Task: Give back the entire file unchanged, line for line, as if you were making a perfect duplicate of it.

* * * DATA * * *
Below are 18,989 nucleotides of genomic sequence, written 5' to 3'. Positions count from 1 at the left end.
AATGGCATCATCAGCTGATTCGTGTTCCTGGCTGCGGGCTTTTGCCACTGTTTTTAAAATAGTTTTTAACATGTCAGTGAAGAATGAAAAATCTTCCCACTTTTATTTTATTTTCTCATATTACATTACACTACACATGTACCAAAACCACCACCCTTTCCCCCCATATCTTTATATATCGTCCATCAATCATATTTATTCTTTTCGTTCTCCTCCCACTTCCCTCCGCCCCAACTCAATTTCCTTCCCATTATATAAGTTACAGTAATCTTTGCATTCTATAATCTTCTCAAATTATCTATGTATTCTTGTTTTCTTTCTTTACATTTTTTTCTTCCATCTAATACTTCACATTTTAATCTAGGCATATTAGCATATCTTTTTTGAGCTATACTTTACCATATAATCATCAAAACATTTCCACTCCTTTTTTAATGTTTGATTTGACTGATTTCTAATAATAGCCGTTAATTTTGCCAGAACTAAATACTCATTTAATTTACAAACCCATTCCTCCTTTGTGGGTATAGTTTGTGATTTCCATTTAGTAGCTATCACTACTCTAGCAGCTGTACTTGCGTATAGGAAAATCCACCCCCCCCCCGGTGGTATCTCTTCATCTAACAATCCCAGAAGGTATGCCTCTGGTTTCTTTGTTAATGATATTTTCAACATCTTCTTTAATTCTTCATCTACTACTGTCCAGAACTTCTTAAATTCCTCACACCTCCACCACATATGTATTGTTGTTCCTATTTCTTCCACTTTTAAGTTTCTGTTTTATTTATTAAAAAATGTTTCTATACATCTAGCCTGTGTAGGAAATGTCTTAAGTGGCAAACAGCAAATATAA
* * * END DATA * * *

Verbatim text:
Below are 18,989 nucleotides of genomic sequence, written 5' to 3'. Positions count from 1 at the left end.
AATGGCATCATCAGCTGATTCGTGTTCCTGGCTGCGGGCTTTTGCCACTGTTTTTAAAATAGTTTTTAACATGTCAGTGAAGAATGAAAAATCTTCCCACTTTTATTTTATTTTCTCATATTACATTACACTACACATGTACCAAAACCACCACCCTTTCCCCCCATATCTTTATATATCGTCCATCAATCATATTTATTCTTTTCGTTCTCCTCCCACTTCCCTCCGCCCCAACTCAATTTCCTTCCCATTATATAAGTTACAGTAATCTTTGCATTCTATAATCTTCTCAAATTATCTATGTATTCTTGTTTTCTTTCTTTACATTTTTTTCTTCCATCTAATACTTCACATTTTAATCTAGGCATATTAGCATATCTTTTTTGAGCTATACTTTACCATATAATCATCAAAACATTTCCACTCCTTTTTTAATGTTTGATTTGACTGATTTCTAATAATAGCCGTTAATTTTGCCAGAACTAAATACTCATTTAATTTACAAACCCATTCCTCCTTTGTGGGTATAGTTTGTGATTTCCATTTAGTAGCTATCACTACTCTAGCAGCTGTACTTGCGTATAGGAAAATCCACCCCCCCCCCGGTGGTATCTCTTCATCTAACAATCCCAGAAGGTATGCCTCTGGTTTCTTTGTTAATGATATTTTCAACATCTTCTTTAATTCTTCATCTACTACTGTCCAGAACTTCTTAAATTCCTCACACCTCCACCACATATGTATTGTTGTTCCTATTTCTTCCACTTTTAAGTTTCTGTTTTATTTATTAAAAAATGTTTCTATACATCTAGCCTGTGTAGGAAATGTCTTAAGTGGCAAACAGCAAATATAA